TODAY'S PAPER
Good Afternoon
Good Afternoon
NewsHealthCoronavirus

Nassau DA launches hotline to report possible coronavirus scams

Nassau County District Attorney Madeline Singas speaks in

Nassau County District Attorney Madeline Singas speaks in Syosset in early March.   Credit: Shelby Knowles

Nassau County officials have set up a hotline to report possible scams launched by people hoping to profit illegally off concerns over the coronavirus outbreak.

New schemes have popped up recently, including fake tests and cures for the disease that has infected hundreds of thousands of people in the country, said Nassau District Attorney Madeline Singas, who established the hotline Friday to report them to Singas’ Financial Crimes Bureau.

Other bogus products include vaccines, masks, sanitizers and cleaning products.

“With many people stuck at home and using the internet and social media more frequently, scammers are cashing in by trying to steal money, personal information, or to sell bogus medications,” Singas said in a news release. “We urge anyone who believes they have been a victim of a scam to contact our hotline for assistance.”

The Nassau County District Attorney Coronavirus Scam Hotline is 516-571-3505, and reports can be emailed to info@nassauda.org.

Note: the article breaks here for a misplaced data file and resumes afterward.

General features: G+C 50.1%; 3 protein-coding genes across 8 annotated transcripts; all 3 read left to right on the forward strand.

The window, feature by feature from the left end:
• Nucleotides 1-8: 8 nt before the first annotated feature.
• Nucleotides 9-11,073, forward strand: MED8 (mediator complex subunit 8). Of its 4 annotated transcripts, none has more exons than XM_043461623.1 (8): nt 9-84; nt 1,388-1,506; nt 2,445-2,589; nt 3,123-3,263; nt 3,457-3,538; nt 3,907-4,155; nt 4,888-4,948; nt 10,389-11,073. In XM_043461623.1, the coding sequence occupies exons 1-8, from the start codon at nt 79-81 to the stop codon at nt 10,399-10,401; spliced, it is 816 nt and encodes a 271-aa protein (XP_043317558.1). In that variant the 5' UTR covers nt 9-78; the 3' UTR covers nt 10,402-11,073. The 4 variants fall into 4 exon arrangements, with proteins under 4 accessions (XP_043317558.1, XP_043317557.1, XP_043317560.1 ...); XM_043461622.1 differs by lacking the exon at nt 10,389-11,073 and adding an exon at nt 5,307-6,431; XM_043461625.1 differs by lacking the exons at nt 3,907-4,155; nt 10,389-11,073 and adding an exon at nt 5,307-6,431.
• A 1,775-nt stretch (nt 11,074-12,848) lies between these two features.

“All calls and emails will remain confidential to the extent allowed by law,” the news release said.

A note to our community:

As a public service, this article is available for all. Newsday readers support our strong local journalism by subscribing.  Please show you value this important work by becoming a subscriber now.

SUBSCRIBE

Cancel anytime

Singas said some scams are old schemes but with an updated coronavirus component. They have shown up as online order and charity scams, fake health insurance and mortgage relief, and fake solicitations for money through email, texts or phone calls from people acting as employees of federal agencies.

“Do not respond to these communications by clicking on any links, responding to any questions, or providing any personal information,” the release said. “If you do so, a hacker may try to hijack your computer, steal data, or install malware. They can also freeze your computer and change your password and demand ransom to unlock it.”

A note to our community:

As a public service, this article is available for all. Newsday readers support our strong local journalism by subscribing.  Please show you value this important work by becoming a subscriber now.

SUBSCRIBE

Cancel anytime

Health